Rethinking justice and discourse at Eastern University

Conversation, debate and dialogue—these are phenomena that involve multiple people and positions. But when “Occupy Eastern” convened a panel of nine on Tuesday, November 8th, there was near consensus. There was little question of whether Occupy Wall Street was good and just, but rather a partial explanation from those involved and a call to action.

While I am concerned about Occupy Wall Street, I will not waste much time on it here. I would argue that Occupy’s lack of leaders, want of cohesive objectives, insufficient means to accomplish any objective that may come about and several other shortcomings are good reasons to think that the “movement” is not the most reasonable undertaking. Furthermore, the uprising has already proven to be potentially dangerous to its own constituents, costly to city governments, taxing on the occupied parks and neighborhoods and parasitic upon the democracy that it hopes to improve. A truly rigorous conversation about the Occupy insurrection would need to deal directly with these issues and the supposed goals of the movement, and to make judgments about them. Anything less is little more than blind action that, whether well-intended or not, can lead to little good.

But Occupy Wall Street is not my main concern here. Eastern is. And “Occupy Eastern” was merely one more instance for my unease. I worry that our university community falls short of understanding what the “justice” component of “faith, reason, justice” really means.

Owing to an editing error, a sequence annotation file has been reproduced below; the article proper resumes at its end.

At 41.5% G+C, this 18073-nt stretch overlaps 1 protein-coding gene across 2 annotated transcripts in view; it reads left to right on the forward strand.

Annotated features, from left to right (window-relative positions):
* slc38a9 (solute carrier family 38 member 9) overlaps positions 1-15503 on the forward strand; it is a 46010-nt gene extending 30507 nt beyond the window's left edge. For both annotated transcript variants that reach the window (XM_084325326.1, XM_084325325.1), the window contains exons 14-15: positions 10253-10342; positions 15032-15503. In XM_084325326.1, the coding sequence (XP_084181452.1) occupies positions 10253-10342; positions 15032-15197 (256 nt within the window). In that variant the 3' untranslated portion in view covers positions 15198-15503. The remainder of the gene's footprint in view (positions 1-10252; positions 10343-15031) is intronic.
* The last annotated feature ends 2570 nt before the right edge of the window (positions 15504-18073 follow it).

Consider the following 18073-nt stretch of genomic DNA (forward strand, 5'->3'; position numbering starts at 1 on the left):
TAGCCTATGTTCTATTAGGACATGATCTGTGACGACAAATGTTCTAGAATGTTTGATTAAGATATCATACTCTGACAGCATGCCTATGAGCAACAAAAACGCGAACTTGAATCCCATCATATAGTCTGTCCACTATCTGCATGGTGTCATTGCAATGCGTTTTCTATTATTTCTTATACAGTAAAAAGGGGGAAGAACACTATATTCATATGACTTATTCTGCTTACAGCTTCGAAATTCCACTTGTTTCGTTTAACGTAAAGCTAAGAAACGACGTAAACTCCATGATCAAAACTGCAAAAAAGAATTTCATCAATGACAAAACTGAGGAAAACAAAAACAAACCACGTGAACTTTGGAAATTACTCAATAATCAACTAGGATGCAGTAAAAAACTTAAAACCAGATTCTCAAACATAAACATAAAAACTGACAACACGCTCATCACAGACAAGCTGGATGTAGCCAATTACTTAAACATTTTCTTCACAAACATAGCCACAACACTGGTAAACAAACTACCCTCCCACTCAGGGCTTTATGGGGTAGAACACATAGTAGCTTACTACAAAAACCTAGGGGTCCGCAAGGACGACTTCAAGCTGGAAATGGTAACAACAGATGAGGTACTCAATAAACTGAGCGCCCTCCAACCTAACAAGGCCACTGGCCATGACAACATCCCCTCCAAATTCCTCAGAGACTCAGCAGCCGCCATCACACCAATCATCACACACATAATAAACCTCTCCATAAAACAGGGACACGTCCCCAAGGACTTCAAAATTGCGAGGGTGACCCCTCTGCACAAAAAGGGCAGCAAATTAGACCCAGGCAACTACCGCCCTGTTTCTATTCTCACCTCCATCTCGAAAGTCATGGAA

My further fear is that, as I witnessed at Occupy Eastern, we are not having reasonable conversations and dialogues about this “justice” we stand for. The stories told, experiences shared and speculations expressed at Occupy Eastern made great appeal to sentiment and conscience, but provided no substantively reasonable arguments in support of the Occupy movement itself. There were no reasoned arguments for why Occupy is good and just.

That which is just, and that which is good, is also reasonable. Justice, traditionally understood, has several slightly varying definitions: In Plato’s Republic, it is the “having and doing of one’s own.” In Aristotle’s Nicomachean Ethics, it is “complete virtue to the highest degree because it is the complete exercise of complete virtue.” In Thomas Aquinas’ Summa Theologiae, it is “the constant and perpetual will to render others what is due them.” In the Bible, it is translated as “righteousness.”

But even beyond these various definitions, justice is something done in community and in proper relation to others. It is the reasonable actualization and restoration of good order.

This was not the topic of conversation at Occupy Eastern, and I worry that it is not the understanding that we at Eastern most often manifest. So to the greater Eastern community I pose the questions: What is justice? When we put “justice” on our mailings, bumper stickers, t-shirts, signs and syllabi, do we know what we mean? And do our “social justice movements” reasonably intend to be truly just? Are we respecting the dignity of those to whom we claim to be restoring justice? And are we willing to have difficult and reasoned arguments, debates, conversations and dialogues about how to act justly?

Friendship, according to Aristotle, is desiring the good of the other. In friendship, as in conversation, I respectfully contend that our conception or justice is flawed and insufficient. Justice is not a simple virtue, but rather one of arduous thought, hard work and reasoned action. We at Eastern must continue to strive to act justly, but we do ourselves an injustice by misunderstanding what justice is, for such misunderstanding precludes our possibility of being truly just to one another as we ought.


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